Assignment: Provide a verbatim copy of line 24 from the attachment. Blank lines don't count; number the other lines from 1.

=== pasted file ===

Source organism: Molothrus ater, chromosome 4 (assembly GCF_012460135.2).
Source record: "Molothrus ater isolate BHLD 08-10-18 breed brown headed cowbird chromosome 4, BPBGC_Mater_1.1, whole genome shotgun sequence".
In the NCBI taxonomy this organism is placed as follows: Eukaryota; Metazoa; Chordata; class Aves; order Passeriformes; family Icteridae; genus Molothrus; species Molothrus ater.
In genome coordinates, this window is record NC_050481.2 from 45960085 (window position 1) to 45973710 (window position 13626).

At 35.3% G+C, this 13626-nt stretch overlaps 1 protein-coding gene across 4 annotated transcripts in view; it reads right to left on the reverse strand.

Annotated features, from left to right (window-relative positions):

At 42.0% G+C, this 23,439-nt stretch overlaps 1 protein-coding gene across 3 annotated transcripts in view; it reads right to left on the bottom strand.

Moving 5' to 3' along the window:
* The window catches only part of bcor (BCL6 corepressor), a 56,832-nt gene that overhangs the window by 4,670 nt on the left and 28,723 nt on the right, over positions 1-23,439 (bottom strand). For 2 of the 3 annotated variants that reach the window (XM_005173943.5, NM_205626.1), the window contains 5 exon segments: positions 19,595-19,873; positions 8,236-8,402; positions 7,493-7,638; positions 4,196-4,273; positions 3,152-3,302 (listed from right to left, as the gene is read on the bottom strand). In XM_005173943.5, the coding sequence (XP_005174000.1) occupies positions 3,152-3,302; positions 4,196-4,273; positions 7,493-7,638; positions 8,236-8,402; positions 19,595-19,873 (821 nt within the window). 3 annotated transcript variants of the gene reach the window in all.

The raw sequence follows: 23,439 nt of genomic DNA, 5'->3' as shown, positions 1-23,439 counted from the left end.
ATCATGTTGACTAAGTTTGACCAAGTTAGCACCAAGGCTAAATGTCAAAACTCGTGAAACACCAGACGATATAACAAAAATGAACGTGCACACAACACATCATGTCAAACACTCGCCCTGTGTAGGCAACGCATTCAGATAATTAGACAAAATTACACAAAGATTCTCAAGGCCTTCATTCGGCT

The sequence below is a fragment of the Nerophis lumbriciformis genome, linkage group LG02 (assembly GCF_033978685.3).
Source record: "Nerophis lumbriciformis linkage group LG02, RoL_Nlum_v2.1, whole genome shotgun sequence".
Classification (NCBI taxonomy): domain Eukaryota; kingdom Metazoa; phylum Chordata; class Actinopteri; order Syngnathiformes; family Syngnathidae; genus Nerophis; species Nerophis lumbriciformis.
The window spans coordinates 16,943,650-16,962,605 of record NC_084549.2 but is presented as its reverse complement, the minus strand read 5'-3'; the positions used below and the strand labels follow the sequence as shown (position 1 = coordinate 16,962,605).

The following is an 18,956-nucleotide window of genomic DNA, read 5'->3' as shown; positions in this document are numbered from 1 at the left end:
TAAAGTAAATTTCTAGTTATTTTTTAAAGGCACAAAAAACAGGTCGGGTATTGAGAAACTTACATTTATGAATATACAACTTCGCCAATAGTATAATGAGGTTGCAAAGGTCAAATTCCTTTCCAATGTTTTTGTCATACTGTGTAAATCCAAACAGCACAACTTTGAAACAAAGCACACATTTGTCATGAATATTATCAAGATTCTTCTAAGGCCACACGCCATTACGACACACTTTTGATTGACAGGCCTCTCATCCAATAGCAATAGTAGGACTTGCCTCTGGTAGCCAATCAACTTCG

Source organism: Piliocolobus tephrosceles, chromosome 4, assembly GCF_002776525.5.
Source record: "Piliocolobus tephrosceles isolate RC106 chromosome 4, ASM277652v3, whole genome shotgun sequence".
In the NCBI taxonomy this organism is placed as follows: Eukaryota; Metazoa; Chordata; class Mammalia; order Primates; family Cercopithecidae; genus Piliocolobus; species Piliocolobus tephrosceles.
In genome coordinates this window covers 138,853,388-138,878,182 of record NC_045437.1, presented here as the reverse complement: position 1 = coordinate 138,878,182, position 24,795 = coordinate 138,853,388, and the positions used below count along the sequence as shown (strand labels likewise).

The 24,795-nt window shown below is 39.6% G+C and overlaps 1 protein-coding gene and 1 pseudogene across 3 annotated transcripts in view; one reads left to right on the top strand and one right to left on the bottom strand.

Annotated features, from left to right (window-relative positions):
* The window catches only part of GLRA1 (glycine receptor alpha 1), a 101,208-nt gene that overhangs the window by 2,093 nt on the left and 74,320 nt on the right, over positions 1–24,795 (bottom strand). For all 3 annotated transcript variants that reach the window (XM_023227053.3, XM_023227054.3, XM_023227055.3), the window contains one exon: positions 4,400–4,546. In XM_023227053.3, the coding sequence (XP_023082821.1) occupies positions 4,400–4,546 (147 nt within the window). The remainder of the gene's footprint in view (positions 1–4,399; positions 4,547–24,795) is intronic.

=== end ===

* The window catches only part of GLRA1 (glycine receptor alpha 1), a 101,208-nt gene that overhangs the window by 2,093 nt on the left and 74,320 nt on the right, over positions 1–24,795 (bottom strand). For all 3 annotated transcript variants that reach the window (XM_023227053.3, XM_023227054.3, XM_023227055.3), the window contains one exon: positions 4,400–4,546. In XM_023227053.3, the coding sequence (XP_023082821.1) occupies positions 4,400–4,546 (147 nt within the window). The remainder of the gene's footprint in view (positions 1–4,399; positions 4,547–24,795) is intronic.